Curious about raising guinea fowl? It takes a special person to enjoy these crazy, obnoxious, hilarious, yet oddly useful homestead birds. Learn about them in this post!
Benefits & Drawbacks of Raising Guinea Fowl on the Homestead
I get a lot of questions on instagram about guinea fowl. We’ve had these crazy birds for two years now. After starting with several keets, we have now hatched guinea keets in our incubator, watched a duck hatch and raise guinea keets along with a bunch of ducklings, and had adult guineas hatch and raise their own young as well. Primarily people ask though:
Guineas are good for so many things!
They are fantastic farm alarms.
Guineas can be eaten and they lay delicious little eggs.
They eat tons of bugs and devour ticks.
Finally, they have the most beautiful polka-a-dot feathers!
Here’s what you need to know if you want to add guinea fowl to your homestead or hobby farm! Because there are a few things you do need to be aware of before adding guineas to your homestead…
Different Colors of Guineas
Native to Africa, guinea fowl come in a lot of different colors. On our little farm, we have a white male guinea named Avalanche, a lavender guinea hen named Cashew, and a bunch of unnamed pied guineas that were all hatched from guinea eggs laid by Cashew. Here are some of different colors of guineas:
- Pearl Guinea – traditional black a white guinea with a lovely spotted feather
- White Guinea – all white guineas like our Avalanche. If you want their spotted feathers, this is not the guinea for you as their feathers are just plain white.
- Lavender Guinea – they have a lovely soft lavender or grayish spotted feather. I love finding feathers from our lavender guinea hen, Cashew.
- Pied Guinea – these guys are spotted, with some pearl sections and some white sections. All of our offspring from Avalanche and Cashew are pied. They’re a little strange looking, but their feathers are mostly black and white like the pearl guinea feathers.
- Royal Purple – the royal purple guineas are a richer color than the lavender guineas with an almost iridescent quality to their feathers.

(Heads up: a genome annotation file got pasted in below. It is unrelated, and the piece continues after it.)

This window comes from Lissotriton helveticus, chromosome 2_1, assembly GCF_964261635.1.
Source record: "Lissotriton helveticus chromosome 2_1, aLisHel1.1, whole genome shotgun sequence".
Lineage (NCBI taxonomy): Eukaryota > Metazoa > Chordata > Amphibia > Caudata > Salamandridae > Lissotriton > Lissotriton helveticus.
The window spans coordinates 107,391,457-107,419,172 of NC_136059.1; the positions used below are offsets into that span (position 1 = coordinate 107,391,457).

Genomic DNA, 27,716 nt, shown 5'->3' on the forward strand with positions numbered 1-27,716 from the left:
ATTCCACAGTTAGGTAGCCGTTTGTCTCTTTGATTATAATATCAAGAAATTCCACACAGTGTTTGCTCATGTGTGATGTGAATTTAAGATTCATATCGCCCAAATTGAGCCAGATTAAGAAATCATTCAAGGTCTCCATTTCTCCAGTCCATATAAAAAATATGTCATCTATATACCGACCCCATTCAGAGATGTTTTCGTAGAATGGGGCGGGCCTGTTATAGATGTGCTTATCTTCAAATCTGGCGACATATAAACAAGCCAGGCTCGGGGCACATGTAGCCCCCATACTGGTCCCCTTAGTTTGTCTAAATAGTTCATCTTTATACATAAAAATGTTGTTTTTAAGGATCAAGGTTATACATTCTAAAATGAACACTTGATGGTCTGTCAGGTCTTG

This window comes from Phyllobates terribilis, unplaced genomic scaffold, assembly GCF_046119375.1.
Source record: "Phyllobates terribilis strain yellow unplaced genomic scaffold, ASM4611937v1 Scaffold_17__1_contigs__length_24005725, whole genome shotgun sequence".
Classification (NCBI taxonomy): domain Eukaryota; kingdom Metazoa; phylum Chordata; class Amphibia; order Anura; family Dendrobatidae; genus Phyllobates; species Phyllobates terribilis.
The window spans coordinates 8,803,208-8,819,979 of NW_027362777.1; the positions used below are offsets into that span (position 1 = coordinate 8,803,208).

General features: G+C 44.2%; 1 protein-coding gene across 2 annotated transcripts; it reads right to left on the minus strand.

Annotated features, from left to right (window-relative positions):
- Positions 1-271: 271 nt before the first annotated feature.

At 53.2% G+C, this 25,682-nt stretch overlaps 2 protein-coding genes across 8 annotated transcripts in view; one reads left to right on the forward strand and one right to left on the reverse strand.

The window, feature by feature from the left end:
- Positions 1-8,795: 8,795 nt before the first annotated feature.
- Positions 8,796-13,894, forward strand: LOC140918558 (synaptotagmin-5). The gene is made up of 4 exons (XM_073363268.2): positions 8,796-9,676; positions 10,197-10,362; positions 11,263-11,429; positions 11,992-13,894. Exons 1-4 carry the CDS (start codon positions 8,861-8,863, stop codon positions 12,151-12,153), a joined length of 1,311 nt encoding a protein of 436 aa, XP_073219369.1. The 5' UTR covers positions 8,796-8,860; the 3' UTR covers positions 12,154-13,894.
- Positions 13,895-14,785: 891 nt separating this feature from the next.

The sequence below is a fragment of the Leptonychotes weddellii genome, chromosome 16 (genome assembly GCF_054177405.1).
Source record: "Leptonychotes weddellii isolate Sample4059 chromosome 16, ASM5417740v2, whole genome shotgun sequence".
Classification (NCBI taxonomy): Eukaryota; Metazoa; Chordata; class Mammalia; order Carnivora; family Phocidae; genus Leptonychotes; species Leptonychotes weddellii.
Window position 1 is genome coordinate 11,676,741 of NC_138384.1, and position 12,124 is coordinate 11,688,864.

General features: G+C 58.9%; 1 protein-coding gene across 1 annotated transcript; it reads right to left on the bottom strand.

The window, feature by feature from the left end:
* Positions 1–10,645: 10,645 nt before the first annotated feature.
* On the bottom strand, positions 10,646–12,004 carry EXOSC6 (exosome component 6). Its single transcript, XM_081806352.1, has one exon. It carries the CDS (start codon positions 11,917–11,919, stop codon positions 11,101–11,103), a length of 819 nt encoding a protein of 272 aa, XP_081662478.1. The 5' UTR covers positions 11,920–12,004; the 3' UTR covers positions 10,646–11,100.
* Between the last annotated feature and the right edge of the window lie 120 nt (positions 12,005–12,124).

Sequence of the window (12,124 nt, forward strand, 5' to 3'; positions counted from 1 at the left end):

Guinea Fowl Feathers
I love speckled guinea fowl feathers! One of my favorite things about raising guinea fowl is finding their pretty spotted feathers are the reason I first became interested in guinea fowl. If you like collecting feathers, you will love the guinea feathers your birds leave behind.
There are a few things you will want to know about guineas before you get them. Guineas are wild birds – literally. They are not very domesticated. They will roost in trees, lay their eggs hidden in the woods, and basically go wherever they want.
Guineas do best in a flock, but they can be very hard to keep around your homestead because they are so wild. The best way I have found to get them to go in the coop at night is to raise them with chicks.
How to Coop Train Guinea Fowl
One important thing that you must know about raising guinea fowl: you have to train them to stick around. If you just let a flock of guineas out all at the same time without training them first, they will be gone.
To coop train guineas, let them out of the coop one at a time. Once one guinea comes back to the coop, let another one out. Once they come back, let one more out, and so on. If you want to lock the first one back up once it returns and let them out one at a time, that might be a good idea too. It take consistent effort to coop train guineas, but it can be done.
Guineas Can Get Along Well with Chickens
A lot of people ask: can you keep guineas with chickens? And the answer is Yes! As long as your other birds let the guineas be the boss, they can get along well with other birds including chickens.
We keep our guineas with a varied flock of chickens, ducks, peafowl, turkeys, and geese and with the exception of the jerk dad Avalanche, the rest of them all get along just fine.
Avalanche, however, does fight with some of the birds. Male guineas can be territorial and nasty barnyard jerks – so be aware!
Guineas are Amazing for Natural Pest Control
Did you know that guineas eat ticks? This was another big reason I decided to try my hand at raising guinea fowl. In fact, the University of Maine Extension says guineas may be the solution to insect pest problems!